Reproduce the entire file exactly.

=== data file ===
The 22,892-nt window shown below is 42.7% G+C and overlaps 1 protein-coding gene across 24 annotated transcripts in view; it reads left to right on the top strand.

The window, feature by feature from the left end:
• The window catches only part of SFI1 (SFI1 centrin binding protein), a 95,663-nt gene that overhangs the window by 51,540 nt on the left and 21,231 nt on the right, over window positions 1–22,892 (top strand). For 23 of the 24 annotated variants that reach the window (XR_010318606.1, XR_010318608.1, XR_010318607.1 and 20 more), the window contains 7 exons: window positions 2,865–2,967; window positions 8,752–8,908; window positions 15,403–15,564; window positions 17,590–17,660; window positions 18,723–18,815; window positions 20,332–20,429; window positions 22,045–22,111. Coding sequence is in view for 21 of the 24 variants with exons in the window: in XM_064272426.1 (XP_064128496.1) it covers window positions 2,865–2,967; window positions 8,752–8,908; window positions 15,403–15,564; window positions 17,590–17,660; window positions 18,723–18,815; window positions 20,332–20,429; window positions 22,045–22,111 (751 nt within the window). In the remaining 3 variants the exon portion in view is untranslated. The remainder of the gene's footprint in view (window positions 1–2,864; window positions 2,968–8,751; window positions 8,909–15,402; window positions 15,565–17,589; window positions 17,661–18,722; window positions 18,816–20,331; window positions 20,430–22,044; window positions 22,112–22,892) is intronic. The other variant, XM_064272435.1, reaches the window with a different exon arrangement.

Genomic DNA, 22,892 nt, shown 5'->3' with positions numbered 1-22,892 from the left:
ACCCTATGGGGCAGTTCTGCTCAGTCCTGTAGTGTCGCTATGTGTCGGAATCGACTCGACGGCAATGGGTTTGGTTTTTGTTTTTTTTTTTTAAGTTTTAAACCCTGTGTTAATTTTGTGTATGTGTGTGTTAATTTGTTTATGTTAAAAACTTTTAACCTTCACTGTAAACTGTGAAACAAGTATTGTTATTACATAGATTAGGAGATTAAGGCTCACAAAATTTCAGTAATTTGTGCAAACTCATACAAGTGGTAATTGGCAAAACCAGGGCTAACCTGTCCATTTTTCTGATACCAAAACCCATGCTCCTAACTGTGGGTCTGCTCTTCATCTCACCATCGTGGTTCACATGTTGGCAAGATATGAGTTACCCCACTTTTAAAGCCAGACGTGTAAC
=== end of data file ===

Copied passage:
The 22,892-nt window shown below is 42.7% G+C and overlaps 1 protein-coding gene across 24 annotated transcripts in view; it reads left to right on the top strand.

The window, feature by feature from the left end:
• The window catches only part of SFI1 (SFI1 centrin binding protein), a 95,663-nt gene that overhangs the window by 51,540 nt on the left and 21,231 nt on the right, over window positions 1–22,892 (top strand). For 23 of the 24 annotated variants that reach the window (XR_010318606.1, XR_010318608.1, XR_010318607.1 and 20 more), the window contains 7 exons: window positions 2,865–2,967; window positions 8,752–8,908; window positions 15,403–15,564; window positions 17,590–17,660; window positions 18,723–18,815; window positions 20,332–20,429; window positions 22,045–22,111. Coding sequence is in view for 21 of the 24 variants with exons in the window: in XM_064272426.1 (XP_064128496.1) it covers window positions 2,865–2,967; window positions 8,752–8,908; window positions 15,403–15,564; window positions 17,590–17,660; window positions 18,723–18,815; window positions 20,332–20,429; window positions 22,045–22,111 (751 nt within the window). In the remaining 3 variants the exon portion in view is untranslated. The remainder of the gene's footprint in view (window positions 1–2,864; window positions 2,968–8,751; window positions 8,909–15,402; window positions 15,565–17,589; window positions 17,661–18,722; window positions 18,816–20,331; window positions 20,430–22,044; window positions 22,112–22,892) is intronic. The other variant, XM_064272435.1, reaches the window with a different exon arrangement.

Genomic DNA, 22,892 nt, shown 5'->3' with positions numbered 1-22,892 from the left:
ACCCTATGGGGCAGTTCTGCTCAGTCCTGTAGTGTCGCTATGTGTCGGAATCGACTCGACGGCAATGGGTTTGGTTTTTGTTTTTTTTTTTTAAGTTTTAAACCCTGTGTTAATTTTGTGTATGTGTGTGTTAATTTGTTTATGTTAAAAACTTTTAACCTTCACTGTAAACTGTGAAACAAGTATTGTTATTACATAGATTAGGAGATTAAGGCTCACAAAATTTCAGTAATTTGTGCAAACTCATACAAGTGGTAATTGGCAAAACCAGGGCTAACCTGTCCATTTTTCTGATACCAAAACCCATGCTCCTAACTGTGGGTCTGCTCTTCATCTCACCATCGTGGTTCACATGTTGGCAAGATATGAGTTACCCCACTTTTAAAGCCAGACGTGTAAC